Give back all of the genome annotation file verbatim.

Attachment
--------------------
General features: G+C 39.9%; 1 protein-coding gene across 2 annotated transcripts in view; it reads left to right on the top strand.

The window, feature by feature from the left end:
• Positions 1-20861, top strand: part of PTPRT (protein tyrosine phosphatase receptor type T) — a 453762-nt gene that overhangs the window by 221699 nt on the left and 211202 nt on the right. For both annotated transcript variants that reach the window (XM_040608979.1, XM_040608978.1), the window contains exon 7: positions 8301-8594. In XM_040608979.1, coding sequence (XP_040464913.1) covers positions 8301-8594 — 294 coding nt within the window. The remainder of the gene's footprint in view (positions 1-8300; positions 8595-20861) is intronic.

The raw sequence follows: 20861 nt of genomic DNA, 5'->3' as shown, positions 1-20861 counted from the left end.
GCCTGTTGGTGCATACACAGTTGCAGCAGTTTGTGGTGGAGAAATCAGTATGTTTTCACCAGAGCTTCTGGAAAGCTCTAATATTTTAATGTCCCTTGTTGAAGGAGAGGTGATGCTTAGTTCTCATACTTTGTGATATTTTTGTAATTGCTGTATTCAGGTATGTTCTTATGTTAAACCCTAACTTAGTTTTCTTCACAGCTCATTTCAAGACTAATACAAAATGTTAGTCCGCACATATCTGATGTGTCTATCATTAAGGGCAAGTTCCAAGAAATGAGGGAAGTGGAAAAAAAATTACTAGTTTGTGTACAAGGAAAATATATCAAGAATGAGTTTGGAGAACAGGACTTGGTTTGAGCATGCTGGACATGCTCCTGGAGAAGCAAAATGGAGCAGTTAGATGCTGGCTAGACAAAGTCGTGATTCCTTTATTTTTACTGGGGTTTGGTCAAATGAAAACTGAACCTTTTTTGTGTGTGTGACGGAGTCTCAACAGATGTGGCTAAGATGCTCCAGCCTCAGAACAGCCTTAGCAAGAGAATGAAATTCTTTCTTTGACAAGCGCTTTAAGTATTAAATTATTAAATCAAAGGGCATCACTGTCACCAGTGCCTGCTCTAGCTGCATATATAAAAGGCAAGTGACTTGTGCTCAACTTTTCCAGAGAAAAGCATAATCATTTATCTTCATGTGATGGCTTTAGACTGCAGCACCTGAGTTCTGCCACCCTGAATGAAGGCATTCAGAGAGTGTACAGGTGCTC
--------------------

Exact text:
General features: G+C 39.9%; 1 protein-coding gene across 2 annotated transcripts in view; it reads left to right on the top strand.

The window, feature by feature from the left end:
• Positions 1-20861, top strand: part of PTPRT (protein tyrosine phosphatase receptor type T) — a 453762-nt gene that overhangs the window by 221699 nt on the left and 211202 nt on the right. For both annotated transcript variants that reach the window (XM_040608979.1, XM_040608978.1), the window contains exon 7: positions 8301-8594. In XM_040608979.1, coding sequence (XP_040464913.1) covers positions 8301-8594 — 294 coding nt within the window. The remainder of the gene's footprint in view (positions 1-8300; positions 8595-20861) is intronic.

The raw sequence follows: 20861 nt of genomic DNA, 5'->3' as shown, positions 1-20861 counted from the left end.
GCCTGTTGGTGCATACACAGTTGCAGCAGTTTGTGGTGGAGAAATCAGTATGTTTTCACCAGAGCTTCTGGAAAGCTCTAATATTTTAATGTCCCTTGTTGAAGGAGAGGTGATGCTTAGTTCTCATACTTTGTGATATTTTTGTAATTGCTGTATTCAGGTATGTTCTTATGTTAAACCCTAACTTAGTTTTCTTCACAGCTCATTTCAAGACTAATACAAAATGTTAGTCCGCACATATCTGATGTGTCTATCATTAAGGGCAAGTTCCAAGAAATGAGGGAAGTGGAAAAAAAATTACTAGTTTGTGTACAAGGAAAATATATCAAGAATGAGTTTGGAGAACAGGACTTGGTTTGAGCATGCTGGACATGCTCCTGGAGAAGCAAAATGGAGCAGTTAGATGCTGGCTAGACAAAGTCGTGATTCCTTTATTTTTACTGGGGTTTGGTCAAATGAAAACTGAACCTTTTTTGTGTGTGTGACGGAGTCTCAACAGATGTGGCTAAGATGCTCCAGCCTCAGAACAGCCTTAGCAAGAGAATGAAATTCTTTCTTTGACAAGCGCTTTAAGTATTAAATTATTAAATCAAAGGGCATCACTGTCACCAGTGCCTGCTCTAGCTGCATATATAAAAGGCAAGTGACTTGTGCTCAACTTTTCCAGAGAAAAGCATAATCATTTATCTTCATGTGATGGCTTTAGACTGCAGCACCTGAGTTCTGCCACCCTGAATGAAGGCATTCAGAGAGTGTACAGGTGCTC